With the ongoing battle related to the Stop Online Piracy Act (SOPA), antitrust allegations, privacy concerns, and acquisitions and mergers, Google has been steadily increasing the funds allocated to federal lobbying.
According to the mandatory filings with the Lobbying Disclosure Act Database, Google spent $9.68 million during 2011 lobbying federal lawmakers. This number, which marks an 88% increase over the 2010 federal lobbying budget of $5.2 million, is likely to be increased further in the near future.
Although Google increased its lobbying spend during every quarter of 2011, the greatest percentage of growth occurred in the fourth quarter. During the fourth quarter of 2010, the technology giant spent $1.24 million on lobbying. However, in the fourth quarter of 2011, the lobbying budget was increased to nearly $4 million.
John Simpson, a spokesperson for Consumer Watchdog, expressed disappointment concerning Google’s increasing lobbying budget:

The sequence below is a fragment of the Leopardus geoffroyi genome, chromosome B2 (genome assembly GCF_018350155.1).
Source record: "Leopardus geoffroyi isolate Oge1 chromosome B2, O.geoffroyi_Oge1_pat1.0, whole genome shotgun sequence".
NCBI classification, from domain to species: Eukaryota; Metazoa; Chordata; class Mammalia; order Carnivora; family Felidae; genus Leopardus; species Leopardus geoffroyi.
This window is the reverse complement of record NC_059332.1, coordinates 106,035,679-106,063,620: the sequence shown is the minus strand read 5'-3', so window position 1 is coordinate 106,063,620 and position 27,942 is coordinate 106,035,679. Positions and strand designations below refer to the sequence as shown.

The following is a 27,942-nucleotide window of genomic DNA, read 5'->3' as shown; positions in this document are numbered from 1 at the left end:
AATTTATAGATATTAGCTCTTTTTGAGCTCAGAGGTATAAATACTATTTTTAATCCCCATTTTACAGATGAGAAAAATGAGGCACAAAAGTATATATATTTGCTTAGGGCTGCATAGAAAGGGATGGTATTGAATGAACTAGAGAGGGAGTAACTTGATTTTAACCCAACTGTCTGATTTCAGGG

“They’ve decided to play the corrupt corporate cash and carry Washington (game) like many firms such as Microsoft have long done. What sets them apart, though, is they still hold themselves out to be different from the rest.”
In addition to the search giant’s lobbying budget, Google has a political action committee (PAC). The non-partisan PAC, which splits its donations equally between the Republican and Democratic candidates, financially supports representatives that encourage innovation and create economic opportunities that are in line with Google’s interests.
Since the company initially launched its Washington D.C. lobbying efforts in late 2005, Google has experienced incredible growth as a company and been the subject of much criticism. After the FTC antitrust investigation began last May, Google hired 13 lobbying and communications firms to effectively present Google’s side of the case to lawmakers. Although Google and other Internet companies are steadily increasing their lobbying efforts, traditional media spends exponentially more on lobbying lawmakers than the Internet companies.
Do you feel that Google must continue its federal lobbying to effectively represent its business or is lobbying a violation of the corporate motto (Don’t be evil)?